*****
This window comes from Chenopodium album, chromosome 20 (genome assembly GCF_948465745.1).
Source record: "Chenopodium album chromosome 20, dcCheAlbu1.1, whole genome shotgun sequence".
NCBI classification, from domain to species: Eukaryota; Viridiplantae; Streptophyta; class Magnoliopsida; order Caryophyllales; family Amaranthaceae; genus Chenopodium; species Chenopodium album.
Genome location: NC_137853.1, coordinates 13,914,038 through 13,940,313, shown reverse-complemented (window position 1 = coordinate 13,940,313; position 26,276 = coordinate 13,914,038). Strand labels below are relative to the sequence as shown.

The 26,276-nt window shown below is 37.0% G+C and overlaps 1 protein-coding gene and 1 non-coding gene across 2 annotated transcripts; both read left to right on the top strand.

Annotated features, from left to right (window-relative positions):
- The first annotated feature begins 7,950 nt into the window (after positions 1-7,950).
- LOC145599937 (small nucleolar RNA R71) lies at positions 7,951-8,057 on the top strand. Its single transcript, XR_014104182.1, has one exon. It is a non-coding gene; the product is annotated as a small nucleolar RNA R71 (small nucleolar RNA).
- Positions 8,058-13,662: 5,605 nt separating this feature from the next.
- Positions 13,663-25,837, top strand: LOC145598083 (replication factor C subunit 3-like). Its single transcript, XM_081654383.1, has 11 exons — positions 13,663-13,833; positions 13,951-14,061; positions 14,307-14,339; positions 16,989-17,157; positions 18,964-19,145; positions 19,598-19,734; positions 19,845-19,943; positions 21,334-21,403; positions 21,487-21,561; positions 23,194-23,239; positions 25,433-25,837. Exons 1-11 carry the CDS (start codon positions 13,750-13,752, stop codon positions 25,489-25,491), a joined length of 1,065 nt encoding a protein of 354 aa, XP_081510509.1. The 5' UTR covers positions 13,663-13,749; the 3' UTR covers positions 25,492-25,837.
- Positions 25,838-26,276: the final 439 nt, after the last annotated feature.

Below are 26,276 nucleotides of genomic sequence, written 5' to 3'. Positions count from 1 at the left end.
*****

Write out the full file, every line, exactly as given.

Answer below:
This window comes from Chenopodium album, chromosome 20 (genome assembly GCF_948465745.1).
Source record: "Chenopodium album chromosome 20, dcCheAlbu1.1, whole genome shotgun sequence".
NCBI classification, from domain to species: Eukaryota; Viridiplantae; Streptophyta; class Magnoliopsida; order Caryophyllales; family Amaranthaceae; genus Chenopodium; species Chenopodium album.
Genome location: NC_137853.1, coordinates 13,914,038 through 13,940,313, shown reverse-complemented (window position 1 = coordinate 13,940,313; position 26,276 = coordinate 13,914,038). Strand labels below are relative to the sequence as shown.

The 26,276-nt window shown below is 37.0% G+C and overlaps 1 protein-coding gene and 1 non-coding gene across 2 annotated transcripts; both read left to right on the top strand.

Annotated features, from left to right (window-relative positions):
- The first annotated feature begins 7,950 nt into the window (after positions 1-7,950).
- LOC145599937 (small nucleolar RNA R71) lies at positions 7,951-8,057 on the top strand. Its single transcript, XR_014104182.1, has one exon. It is a non-coding gene; the product is annotated as a small nucleolar RNA R71 (small nucleolar RNA).
- Positions 8,058-13,662: 5,605 nt separating this feature from the next.
- Positions 13,663-25,837, top strand: LOC145598083 (replication factor C subunit 3-like). Its single transcript, XM_081654383.1, has 11 exons — positions 13,663-13,833; positions 13,951-14,061; positions 14,307-14,339; positions 16,989-17,157; positions 18,964-19,145; positions 19,598-19,734; positions 19,845-19,943; positions 21,334-21,403; positions 21,487-21,561; positions 23,194-23,239; positions 25,433-25,837. Exons 1-11 carry the CDS (start codon positions 13,750-13,752, stop codon positions 25,489-25,491), a joined length of 1,065 nt encoding a protein of 354 aa, XP_081510509.1. The 5' UTR covers positions 13,663-13,749; the 3' UTR covers positions 25,492-25,837.
- Positions 25,838-26,276: the final 439 nt, after the last annotated feature.

Below are 26,276 nucleotides of genomic sequence, written 5' to 3'. Positions count from 1 at the left end.